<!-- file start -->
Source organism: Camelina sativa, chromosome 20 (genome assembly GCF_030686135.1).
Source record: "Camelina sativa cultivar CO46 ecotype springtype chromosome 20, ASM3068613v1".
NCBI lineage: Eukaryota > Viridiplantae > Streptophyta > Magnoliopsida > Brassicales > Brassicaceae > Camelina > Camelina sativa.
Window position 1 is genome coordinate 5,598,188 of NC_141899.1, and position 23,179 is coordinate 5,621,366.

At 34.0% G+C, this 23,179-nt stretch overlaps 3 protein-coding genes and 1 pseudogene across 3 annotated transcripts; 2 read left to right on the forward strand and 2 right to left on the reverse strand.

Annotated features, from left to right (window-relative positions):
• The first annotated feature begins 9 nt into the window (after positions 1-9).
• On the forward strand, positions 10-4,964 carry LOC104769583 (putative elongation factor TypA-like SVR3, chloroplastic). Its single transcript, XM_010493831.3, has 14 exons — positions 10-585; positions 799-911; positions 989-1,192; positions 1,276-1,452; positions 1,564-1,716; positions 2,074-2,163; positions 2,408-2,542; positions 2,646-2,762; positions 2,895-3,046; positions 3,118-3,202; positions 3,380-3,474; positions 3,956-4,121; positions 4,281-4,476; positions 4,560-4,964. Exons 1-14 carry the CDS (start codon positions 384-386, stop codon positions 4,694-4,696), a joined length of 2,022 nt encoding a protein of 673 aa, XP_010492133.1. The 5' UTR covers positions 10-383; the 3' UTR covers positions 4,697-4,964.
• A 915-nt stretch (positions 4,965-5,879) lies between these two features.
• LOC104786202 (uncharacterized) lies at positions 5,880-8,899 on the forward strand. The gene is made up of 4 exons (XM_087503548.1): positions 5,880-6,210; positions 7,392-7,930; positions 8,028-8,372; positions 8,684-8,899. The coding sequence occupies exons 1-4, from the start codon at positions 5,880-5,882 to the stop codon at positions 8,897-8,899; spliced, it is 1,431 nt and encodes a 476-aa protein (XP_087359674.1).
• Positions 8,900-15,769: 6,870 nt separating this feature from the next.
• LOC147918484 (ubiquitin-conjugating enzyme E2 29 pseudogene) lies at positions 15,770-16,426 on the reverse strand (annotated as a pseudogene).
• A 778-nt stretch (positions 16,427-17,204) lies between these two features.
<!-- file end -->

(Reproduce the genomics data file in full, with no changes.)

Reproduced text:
Source organism: Camelina sativa, chromosome 20 (genome assembly GCF_030686135.1).
Source record: "Camelina sativa cultivar CO46 ecotype springtype chromosome 20, ASM3068613v1".
NCBI lineage: Eukaryota > Viridiplantae > Streptophyta > Magnoliopsida > Brassicales > Brassicaceae > Camelina > Camelina sativa.
Window position 1 is genome coordinate 5,598,188 of NC_141899.1, and position 23,179 is coordinate 5,621,366.

At 34.0% G+C, this 23,179-nt stretch overlaps 3 protein-coding genes and 1 pseudogene across 3 annotated transcripts; 2 read left to right on the forward strand and 2 right to left on the reverse strand.

Annotated features, from left to right (window-relative positions):
• The first annotated feature begins 9 nt into the window (after positions 1-9).
• On the forward strand, positions 10-4,964 carry LOC104769583 (putative elongation factor TypA-like SVR3, chloroplastic). Its single transcript, XM_010493831.3, has 14 exons — positions 10-585; positions 799-911; positions 989-1,192; positions 1,276-1,452; positions 1,564-1,716; positions 2,074-2,163; positions 2,408-2,542; positions 2,646-2,762; positions 2,895-3,046; positions 3,118-3,202; positions 3,380-3,474; positions 3,956-4,121; positions 4,281-4,476; positions 4,560-4,964. Exons 1-14 carry the CDS (start codon positions 384-386, stop codon positions 4,694-4,696), a joined length of 2,022 nt encoding a protein of 673 aa, XP_010492133.1. The 5' UTR covers positions 10-383; the 3' UTR covers positions 4,697-4,964.
• A 915-nt stretch (positions 4,965-5,879) lies between these two features.
• LOC104786202 (uncharacterized) lies at positions 5,880-8,899 on the forward strand. The gene is made up of 4 exons (XM_087503548.1): positions 5,880-6,210; positions 7,392-7,930; positions 8,028-8,372; positions 8,684-8,899. The coding sequence occupies exons 1-4, from the start codon at positions 5,880-5,882 to the stop codon at positions 8,897-8,899; spliced, it is 1,431 nt and encodes a 476-aa protein (XP_087359674.1).
• Positions 8,900-15,769: 6,870 nt separating this feature from the next.
• LOC147918484 (ubiquitin-conjugating enzyme E2 29 pseudogene) lies at positions 15,770-16,426 on the reverse strand (annotated as a pseudogene).
• A 778-nt stretch (positions 16,427-17,204) lies between these two features.